I am a postdoctoral associate at the Tobin Center for Economic Policy at Yale University. From Fall 2020 onwards, I will be an assistant professor at the Harris School of Public Policy at the University of Chicago. My fields of interest are industrial organization, health economics, and public economics. I previously received my Ph.D. from UC Berkeley in 2019.


Working Papers:
"Intermediation and Vertical Integration in the Market for Surgeons" (with Mathijs de Vaan) [revised draft coming soon! email me for the old one.]
Health care markets are increasingly dominated by large, highly-integrated systems. Understanding the impact of this integration on market outcomes is central to designing good antitrust and regulatory policy. Integration presents a central efficiency trade-off: It may improve the productive efficiency of care through coordination between primary care providers (PCPs) and specialists, but it may also reduce allocative efficiency by enabling systems to steer PCPs’ referrals towards affiliated specialists. We study how these forces shape referrals to orthopedic joint surgeons in Massachusetts. We find evidence of both effects: Breaking health systems' vertical ties would reallocate nearly 40% of patients away from formerly-integrated orthopedists but, counterintuitively, would also increase expected costs by 5%. This aggregate effect masks substantive cross-system heterogeneity in both the size of the efficiency gain and the extent of the allocative distortion.

Quarterly Journal of Economics, 2017, 132(3): 1261-1318
[Online Appendix]
Measuring consumer responsiveness to medical care prices is a central issue in health economics and a key ingredient in the optimal design and regulation of health insurance markets. We study consumer responsiveness to medical care prices, leveraging a natural experiment that occurred at a large self-insured firm which forced all of its employees to switch from an insurance plan that provided free health care to a non-linear, high deductible plan. The switch caused a spending reduction between 11.79%-13.80% of total firm-wide health spending. We decompose this spending reduction into the components of (i) consumer price shopping (ii) quantity reductions (iii) quantity substitutions, finding that spending reductions are entirely due to outright reductions in quantity. We find no evidence of consumers learning to price shop after two years in high-deductible coverage. Consumers reduce quantities across the spectrum of health care services, including potentially valuable care (e.g. preventive services) and potentially wasteful care (e.g. imaging services). We then leverage the unique data environment to study how consumers respond to the complex structure of the high-deductible contract. We find that consumers respond heavily to spot prices at the time of care, and reduce their spending by 42% when under the deductible, conditional on their true expected end-of-year shadow price and their prior year end-of-year marginal price. In the first-year post plan change, 90% of all spending reductions occur in months that consumers began under the deductible, with 49% of all reductions coming for the ex ante sickest half of consumers under the deductible, despite the fact that these consumers have quite low shadow prices. There is no evidence of learning to respond to the true shadow price in the second year post-switch.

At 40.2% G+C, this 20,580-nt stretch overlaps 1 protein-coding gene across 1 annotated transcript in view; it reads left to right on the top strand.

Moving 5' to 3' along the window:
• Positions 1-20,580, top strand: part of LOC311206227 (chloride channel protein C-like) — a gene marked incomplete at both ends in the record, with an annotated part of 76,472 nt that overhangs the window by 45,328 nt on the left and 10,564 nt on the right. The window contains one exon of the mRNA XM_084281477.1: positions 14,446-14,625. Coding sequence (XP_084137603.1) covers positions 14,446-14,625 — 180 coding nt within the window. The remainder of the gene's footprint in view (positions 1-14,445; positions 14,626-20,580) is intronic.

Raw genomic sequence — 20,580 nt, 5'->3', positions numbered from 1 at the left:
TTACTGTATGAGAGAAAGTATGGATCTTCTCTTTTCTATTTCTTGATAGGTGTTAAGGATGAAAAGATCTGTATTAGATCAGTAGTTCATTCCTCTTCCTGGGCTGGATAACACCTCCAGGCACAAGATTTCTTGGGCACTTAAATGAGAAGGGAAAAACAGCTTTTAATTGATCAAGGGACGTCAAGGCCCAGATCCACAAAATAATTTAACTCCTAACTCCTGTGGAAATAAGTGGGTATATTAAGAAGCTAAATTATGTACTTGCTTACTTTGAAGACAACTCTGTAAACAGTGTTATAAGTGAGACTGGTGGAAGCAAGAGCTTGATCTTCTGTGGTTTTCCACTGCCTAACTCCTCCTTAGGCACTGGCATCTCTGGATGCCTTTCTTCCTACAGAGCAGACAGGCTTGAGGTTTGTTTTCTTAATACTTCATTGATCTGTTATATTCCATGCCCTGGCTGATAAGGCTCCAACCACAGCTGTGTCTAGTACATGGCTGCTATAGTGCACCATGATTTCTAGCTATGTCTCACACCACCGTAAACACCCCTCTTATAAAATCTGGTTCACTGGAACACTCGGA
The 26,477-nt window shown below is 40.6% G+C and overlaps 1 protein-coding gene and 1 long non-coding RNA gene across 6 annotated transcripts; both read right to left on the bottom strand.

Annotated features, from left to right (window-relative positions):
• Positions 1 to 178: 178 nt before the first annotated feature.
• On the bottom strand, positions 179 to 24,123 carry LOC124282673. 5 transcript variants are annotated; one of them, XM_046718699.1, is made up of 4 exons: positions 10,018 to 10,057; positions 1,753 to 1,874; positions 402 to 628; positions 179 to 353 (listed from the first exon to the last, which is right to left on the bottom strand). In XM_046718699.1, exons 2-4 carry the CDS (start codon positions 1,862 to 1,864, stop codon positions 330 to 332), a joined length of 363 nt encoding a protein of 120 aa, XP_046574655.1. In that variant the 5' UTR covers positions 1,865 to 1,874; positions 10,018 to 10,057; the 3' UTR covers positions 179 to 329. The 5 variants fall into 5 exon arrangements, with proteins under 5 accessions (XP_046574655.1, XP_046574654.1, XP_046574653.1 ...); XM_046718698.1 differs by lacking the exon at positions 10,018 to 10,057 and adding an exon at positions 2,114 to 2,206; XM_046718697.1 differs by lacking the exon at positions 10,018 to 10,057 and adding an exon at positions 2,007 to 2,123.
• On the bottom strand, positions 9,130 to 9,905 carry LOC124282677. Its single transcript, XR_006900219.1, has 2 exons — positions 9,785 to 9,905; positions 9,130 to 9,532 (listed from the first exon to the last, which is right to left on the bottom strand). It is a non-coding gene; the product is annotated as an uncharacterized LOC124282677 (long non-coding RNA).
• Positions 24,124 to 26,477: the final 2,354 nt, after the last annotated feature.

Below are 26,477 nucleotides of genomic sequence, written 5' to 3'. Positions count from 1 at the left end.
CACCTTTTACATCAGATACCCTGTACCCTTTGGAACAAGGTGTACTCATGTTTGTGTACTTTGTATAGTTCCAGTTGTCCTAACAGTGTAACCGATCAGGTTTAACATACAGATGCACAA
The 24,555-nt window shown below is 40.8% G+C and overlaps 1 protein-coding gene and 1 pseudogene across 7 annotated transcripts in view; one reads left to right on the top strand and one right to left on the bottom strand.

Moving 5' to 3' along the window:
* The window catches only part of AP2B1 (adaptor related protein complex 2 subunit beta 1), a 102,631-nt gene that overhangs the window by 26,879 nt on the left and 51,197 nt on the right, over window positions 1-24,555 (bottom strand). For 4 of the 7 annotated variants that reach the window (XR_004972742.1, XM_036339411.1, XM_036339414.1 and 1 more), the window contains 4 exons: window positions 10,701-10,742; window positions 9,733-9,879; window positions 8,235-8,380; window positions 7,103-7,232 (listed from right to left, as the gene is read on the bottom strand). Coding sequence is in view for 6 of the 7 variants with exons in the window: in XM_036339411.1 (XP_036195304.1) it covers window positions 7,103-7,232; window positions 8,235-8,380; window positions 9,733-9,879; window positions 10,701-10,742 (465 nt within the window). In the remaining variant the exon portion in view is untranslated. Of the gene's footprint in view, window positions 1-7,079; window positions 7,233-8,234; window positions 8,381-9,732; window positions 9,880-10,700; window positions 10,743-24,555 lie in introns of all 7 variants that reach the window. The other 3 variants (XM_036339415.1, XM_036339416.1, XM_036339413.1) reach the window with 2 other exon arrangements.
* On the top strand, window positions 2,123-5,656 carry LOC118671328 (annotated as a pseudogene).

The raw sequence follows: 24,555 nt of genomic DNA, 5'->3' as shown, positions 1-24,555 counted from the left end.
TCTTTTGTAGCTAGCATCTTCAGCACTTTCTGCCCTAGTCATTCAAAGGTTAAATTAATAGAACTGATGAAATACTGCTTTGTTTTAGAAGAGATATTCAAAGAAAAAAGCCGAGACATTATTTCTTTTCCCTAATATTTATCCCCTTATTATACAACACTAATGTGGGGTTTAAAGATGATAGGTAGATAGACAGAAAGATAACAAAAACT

Media Coverage: New York Times [Economic View]New York Times [The Upshot]Washington Post [Wonkblog]Washington Post [Health & Science]Vox [1]Vox [2]CBS MoneywatchMarketplaceThe Conversation
This paper won the 24th Annual NIHCM Foundation Research Award in 2018.

Work in progress:
"Who Makes an Active Choice? Testing Models of Default Effects in Medicare Part D" (with Timothy Layton, Boris Vabson, and Adelina Yanyue Wang)
We study decision-making among low-income beneficiaries of Medicare Part D, documenting a new stylized fact: Only 16% of beneficiaries make an active choice of insurance plan when they initially qualify, with the rest instead receiving the default, a randomly-assigned plan. We find that these default assignments are persistent, with only one-third of assigned beneficiaries having actively chosen to switch out of their plan after five years of enrollment. This dynamic persistence is driven by inattention rather than adaptation: 92% of assigned beneficiaries switch plans when their default quasi-randomly changes from remaining in their plan to being reassigned to a random plan. Despite their inattention, beneficiaries respond to poor plan assignment fit by reducing their drug consumption by 8-15%, and consequentially experience small increases in their use of hospital services. Those who face the greatest risk of these consequences are not more likely to make active decisions, both ex ante and ex post. Our results are inconsistent with the class of boundedly-rational models of choice commonly used in the literature, and raise concerns about the ability of market-based insurance provision to efficiently elicit beneficiary preferences.

"Making Health Care Organizations Accountable: Vertical Structure and Payment Reform" (with Mathijs de Vaan)

"Productivity Spillovers and the Underprovision of Hospital Performance Incentives"

"The Incidence of Paperwork in Medicine: Authorization Restrictions in Medicaid" (with Boris Vabson)